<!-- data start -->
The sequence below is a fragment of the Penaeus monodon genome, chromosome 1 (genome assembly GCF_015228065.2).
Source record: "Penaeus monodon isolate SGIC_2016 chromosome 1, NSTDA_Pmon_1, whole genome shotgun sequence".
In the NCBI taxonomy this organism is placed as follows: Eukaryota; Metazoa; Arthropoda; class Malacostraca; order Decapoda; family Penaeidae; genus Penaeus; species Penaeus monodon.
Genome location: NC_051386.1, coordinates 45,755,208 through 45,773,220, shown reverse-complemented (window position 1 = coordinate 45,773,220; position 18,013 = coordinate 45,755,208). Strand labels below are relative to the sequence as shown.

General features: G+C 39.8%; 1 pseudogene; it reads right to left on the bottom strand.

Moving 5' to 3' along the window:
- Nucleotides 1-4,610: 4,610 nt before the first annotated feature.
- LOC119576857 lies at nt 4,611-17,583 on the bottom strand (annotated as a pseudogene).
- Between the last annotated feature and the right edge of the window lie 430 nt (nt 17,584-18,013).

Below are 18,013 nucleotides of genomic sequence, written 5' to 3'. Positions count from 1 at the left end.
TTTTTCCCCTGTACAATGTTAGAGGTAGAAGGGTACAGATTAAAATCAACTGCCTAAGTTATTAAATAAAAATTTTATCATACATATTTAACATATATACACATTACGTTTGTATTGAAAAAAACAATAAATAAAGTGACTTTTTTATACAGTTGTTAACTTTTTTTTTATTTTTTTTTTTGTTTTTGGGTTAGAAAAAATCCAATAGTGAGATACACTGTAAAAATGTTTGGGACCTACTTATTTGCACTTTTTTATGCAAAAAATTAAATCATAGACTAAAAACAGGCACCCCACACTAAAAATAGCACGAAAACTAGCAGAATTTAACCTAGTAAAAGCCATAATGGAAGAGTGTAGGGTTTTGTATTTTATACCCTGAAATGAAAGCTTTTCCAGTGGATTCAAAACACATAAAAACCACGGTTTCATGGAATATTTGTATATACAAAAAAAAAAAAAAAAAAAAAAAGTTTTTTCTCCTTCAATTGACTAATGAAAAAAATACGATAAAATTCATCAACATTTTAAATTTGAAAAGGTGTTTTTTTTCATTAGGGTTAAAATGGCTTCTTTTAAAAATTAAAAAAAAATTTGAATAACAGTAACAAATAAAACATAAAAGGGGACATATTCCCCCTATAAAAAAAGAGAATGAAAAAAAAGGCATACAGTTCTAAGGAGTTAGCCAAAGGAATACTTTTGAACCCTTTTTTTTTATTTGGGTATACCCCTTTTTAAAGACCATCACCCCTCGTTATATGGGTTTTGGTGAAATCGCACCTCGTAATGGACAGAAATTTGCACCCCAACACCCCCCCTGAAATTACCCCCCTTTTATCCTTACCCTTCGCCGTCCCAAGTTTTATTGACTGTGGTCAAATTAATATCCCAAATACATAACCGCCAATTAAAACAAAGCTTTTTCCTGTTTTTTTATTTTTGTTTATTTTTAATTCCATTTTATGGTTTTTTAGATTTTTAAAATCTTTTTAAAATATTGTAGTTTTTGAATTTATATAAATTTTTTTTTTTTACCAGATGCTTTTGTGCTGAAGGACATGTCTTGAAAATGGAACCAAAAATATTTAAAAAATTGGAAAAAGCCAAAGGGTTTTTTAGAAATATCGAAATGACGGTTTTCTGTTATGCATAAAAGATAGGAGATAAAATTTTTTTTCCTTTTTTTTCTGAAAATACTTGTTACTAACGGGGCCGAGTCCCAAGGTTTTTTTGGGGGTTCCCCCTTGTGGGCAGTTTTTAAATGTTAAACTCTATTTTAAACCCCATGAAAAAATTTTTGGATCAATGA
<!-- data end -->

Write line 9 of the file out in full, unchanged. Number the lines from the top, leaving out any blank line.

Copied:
- Between the last annotated feature and the right edge of the window lie 430 nt (nt 17,584-18,013).